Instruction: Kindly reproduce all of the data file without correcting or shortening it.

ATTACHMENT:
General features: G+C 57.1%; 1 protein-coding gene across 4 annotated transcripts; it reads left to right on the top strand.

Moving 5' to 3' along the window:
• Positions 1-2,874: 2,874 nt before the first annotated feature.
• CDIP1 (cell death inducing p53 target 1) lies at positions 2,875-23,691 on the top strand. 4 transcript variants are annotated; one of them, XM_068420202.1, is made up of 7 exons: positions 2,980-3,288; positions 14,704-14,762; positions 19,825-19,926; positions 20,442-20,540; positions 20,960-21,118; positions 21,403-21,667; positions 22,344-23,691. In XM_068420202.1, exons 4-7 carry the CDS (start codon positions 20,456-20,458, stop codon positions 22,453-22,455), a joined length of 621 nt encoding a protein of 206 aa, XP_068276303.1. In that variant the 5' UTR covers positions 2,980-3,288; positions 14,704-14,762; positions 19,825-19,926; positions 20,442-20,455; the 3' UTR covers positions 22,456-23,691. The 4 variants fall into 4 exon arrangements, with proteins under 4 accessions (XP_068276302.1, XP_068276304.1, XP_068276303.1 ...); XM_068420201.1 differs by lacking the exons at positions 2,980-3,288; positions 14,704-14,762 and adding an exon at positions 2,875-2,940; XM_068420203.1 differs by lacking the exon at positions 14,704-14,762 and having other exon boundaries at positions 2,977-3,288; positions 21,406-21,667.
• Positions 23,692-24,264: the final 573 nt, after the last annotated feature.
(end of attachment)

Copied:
General features: G+C 57.1%; 1 protein-coding gene across 4 annotated transcripts; it reads left to right on the top strand.

Moving 5' to 3' along the window:
• Positions 1-2,874: 2,874 nt before the first annotated feature.
• CDIP1 (cell death inducing p53 target 1) lies at positions 2,875-23,691 on the top strand. 4 transcript variants are annotated; one of them, XM_068420202.1, is made up of 7 exons: positions 2,980-3,288; positions 14,704-14,762; positions 19,825-19,926; positions 20,442-20,540; positions 20,960-21,118; positions 21,403-21,667; positions 22,344-23,691. In XM_068420202.1, exons 4-7 carry the CDS (start codon positions 20,456-20,458, stop codon positions 22,453-22,455), a joined length of 621 nt encoding a protein of 206 aa, XP_068276303.1. In that variant the 5' UTR covers positions 2,980-3,288; positions 14,704-14,762; positions 19,825-19,926; positions 20,442-20,455; the 3' UTR covers positions 22,456-23,691. The 4 variants fall into 4 exon arrangements, with proteins under 4 accessions (XP_068276302.1, XP_068276304.1, XP_068276303.1 ...); XM_068420201.1 differs by lacking the exons at positions 2,980-3,288; positions 14,704-14,762 and adding an exon at positions 2,875-2,940; XM_068420203.1 differs by lacking the exon at positions 14,704-14,762 and having other exon boundaries at positions 2,977-3,288; positions 21,406-21,667.
• Positions 23,692-24,264: the final 573 nt, after the last annotated feature.